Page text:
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Press Release

Albuquerque Man Sentenced to 15 Years in Prison for Voluntary Manslaughter

For Immediate Release
U.S. Attorney's Office, District of New Mexico

ALBUQUERQUE, N.M. – Alexander M.M. Uballez, United States Attorney for the District of New Mexico, and Raul Bujanda, Special Agent in Charge of the FBI’s Albuquerque Field Office, announced that Silvester Castillo was sentenced to 15 years in prison. Castillo, 38, of Albuquerque, and an enrolled member of the Navajo Nation, pleaded guilty to voluntary manslaughter on July 6, 2023.

According to publicly available court records, on May 31, 2021, officers from the Navajo Nation Police Department responded to a residence in Torreon, New Mexico in reference to a homicide. Officers found Jane Doe in the front yard lying face up with her sweatpants around her ankles and obvious blunt force trauma to her head, face, and body. She was located near a Buick sedan that was still running and had sustained heavy damage to the rear bumper. Castillo was located inside of the residence with blood on his hands, pants, and shoes. Jane Doe’s 4-year-old daughter told law enforcement that her mommy was dead, and that Castillo told her to hide the shovel. During a forensic interview, Jane Doe’s daughter disclosed that she saw Castillo hit Jane Doe with a shovel, remove her clothes, and then run over her face with a car. Castillo then told her not to tell. Castillo’s grandmother also witnessed the incident but waited until daylight to walk to the neighbor’s house for help.

Castillo denied any involvement in Jane Doe’s death. He claimed that she brought him alcohol against his wishes and told him she was a “Skinwalker.” He also claimed that she poisoned him, causing him to lose consciousness. Lastly, Castillo claimed self-defense, stating that Jane Doe had bit his shoulder, cut his hand, and burned his arm. Agents were unable to locate any injuries on Castillo other than an older burn scar.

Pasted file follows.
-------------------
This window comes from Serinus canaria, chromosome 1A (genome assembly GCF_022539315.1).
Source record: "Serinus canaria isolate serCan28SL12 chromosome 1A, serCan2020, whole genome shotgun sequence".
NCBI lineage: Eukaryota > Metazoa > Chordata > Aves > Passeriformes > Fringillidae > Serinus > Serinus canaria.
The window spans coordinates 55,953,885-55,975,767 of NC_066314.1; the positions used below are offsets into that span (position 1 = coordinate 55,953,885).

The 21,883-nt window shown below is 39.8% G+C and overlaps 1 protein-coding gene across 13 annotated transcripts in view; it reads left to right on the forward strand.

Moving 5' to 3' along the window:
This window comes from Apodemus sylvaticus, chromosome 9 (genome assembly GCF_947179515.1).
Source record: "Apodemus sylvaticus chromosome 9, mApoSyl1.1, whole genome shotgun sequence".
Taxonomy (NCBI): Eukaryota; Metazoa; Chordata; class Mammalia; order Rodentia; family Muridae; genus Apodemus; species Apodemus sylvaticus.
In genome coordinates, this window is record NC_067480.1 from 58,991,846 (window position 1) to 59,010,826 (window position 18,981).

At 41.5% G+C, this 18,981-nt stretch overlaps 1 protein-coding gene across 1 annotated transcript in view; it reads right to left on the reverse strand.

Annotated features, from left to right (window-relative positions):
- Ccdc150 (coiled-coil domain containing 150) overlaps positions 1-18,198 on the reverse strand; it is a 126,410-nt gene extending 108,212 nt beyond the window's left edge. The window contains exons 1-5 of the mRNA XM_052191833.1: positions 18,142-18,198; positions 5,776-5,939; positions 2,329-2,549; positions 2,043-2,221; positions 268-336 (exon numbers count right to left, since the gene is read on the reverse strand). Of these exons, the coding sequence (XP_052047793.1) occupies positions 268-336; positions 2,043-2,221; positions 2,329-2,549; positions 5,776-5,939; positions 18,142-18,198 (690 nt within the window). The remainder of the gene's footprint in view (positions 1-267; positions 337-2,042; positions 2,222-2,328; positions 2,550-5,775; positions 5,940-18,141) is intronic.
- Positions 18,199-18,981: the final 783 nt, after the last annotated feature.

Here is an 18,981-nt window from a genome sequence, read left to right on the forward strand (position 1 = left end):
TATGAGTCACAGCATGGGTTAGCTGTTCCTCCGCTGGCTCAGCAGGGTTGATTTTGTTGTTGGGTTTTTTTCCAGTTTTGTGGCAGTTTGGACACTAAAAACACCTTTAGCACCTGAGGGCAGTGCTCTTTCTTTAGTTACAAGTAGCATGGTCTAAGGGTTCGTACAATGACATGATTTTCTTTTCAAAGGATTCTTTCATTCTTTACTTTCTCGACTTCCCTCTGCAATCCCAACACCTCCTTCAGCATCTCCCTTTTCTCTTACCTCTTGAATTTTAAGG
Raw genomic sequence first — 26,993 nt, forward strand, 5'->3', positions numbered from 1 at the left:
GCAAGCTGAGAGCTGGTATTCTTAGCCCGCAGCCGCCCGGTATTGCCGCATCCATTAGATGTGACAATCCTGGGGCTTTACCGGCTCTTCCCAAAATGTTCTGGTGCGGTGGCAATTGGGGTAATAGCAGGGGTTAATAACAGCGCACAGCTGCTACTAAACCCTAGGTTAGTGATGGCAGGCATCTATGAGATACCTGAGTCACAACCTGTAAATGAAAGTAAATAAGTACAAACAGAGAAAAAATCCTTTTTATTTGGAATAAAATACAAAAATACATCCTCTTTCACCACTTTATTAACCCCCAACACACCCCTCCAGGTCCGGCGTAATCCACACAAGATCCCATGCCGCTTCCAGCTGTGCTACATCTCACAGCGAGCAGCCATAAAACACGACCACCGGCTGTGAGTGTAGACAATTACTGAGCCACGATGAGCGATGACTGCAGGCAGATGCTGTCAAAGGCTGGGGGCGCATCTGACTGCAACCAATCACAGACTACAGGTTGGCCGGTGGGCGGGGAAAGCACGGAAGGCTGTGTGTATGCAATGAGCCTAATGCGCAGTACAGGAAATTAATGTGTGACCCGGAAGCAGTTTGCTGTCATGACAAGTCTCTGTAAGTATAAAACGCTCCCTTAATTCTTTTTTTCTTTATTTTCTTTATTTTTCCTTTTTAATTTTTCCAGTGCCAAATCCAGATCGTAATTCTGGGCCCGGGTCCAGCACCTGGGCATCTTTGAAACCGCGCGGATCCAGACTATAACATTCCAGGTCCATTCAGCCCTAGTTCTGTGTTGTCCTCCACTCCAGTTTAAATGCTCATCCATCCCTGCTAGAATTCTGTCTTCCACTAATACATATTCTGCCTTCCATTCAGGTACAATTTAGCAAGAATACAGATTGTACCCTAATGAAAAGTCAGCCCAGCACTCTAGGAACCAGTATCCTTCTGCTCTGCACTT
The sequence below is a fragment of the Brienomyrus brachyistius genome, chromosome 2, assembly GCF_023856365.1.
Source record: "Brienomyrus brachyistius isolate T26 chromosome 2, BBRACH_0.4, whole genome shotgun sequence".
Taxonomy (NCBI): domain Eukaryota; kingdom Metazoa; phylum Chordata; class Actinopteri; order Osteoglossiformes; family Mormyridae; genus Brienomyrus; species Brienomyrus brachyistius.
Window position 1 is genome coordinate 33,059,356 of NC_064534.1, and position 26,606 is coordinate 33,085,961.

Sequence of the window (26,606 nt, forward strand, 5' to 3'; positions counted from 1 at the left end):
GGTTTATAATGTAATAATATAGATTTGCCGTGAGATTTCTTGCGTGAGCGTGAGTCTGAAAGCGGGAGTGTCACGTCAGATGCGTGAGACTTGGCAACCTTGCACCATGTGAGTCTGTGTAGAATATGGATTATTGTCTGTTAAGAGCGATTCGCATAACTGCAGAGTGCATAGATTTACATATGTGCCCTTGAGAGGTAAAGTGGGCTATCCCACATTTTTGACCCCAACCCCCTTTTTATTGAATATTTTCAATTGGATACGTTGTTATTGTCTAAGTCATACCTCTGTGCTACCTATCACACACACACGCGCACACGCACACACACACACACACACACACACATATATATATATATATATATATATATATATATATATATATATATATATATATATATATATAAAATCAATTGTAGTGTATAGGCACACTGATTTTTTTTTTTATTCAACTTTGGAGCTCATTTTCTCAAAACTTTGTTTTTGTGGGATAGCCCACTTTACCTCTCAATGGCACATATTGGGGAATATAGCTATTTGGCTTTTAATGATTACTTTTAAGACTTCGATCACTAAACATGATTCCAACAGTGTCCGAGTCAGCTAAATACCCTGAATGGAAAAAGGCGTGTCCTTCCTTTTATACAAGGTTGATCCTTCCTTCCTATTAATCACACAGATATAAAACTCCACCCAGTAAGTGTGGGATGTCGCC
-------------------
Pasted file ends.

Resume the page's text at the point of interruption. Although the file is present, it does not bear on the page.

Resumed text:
According to OMI, Jane Doe’s cause of death was blunt force trauma, the manner of death was homicide. Jane Doe suffered significant scalp wounds, including tears and a subarachnoid hemorrhage, with head and facial injuries consistent with a car wheel driving over it. She also had several broken ribs and a lung injury.

Upon his release from prison, Castillo will be subject to three years of supervised release.

The FBI Albuquerque Field Office investigated this case with the assistance of the Navajo Police Department and Department of Criminal Investigations. Assistant United States Attorneys Timothy Trembly and Caitlin Dillon are prosecuting the case.

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Updated February 13, 2024

Indian Country Law and Justice
Press Release Number: 24-69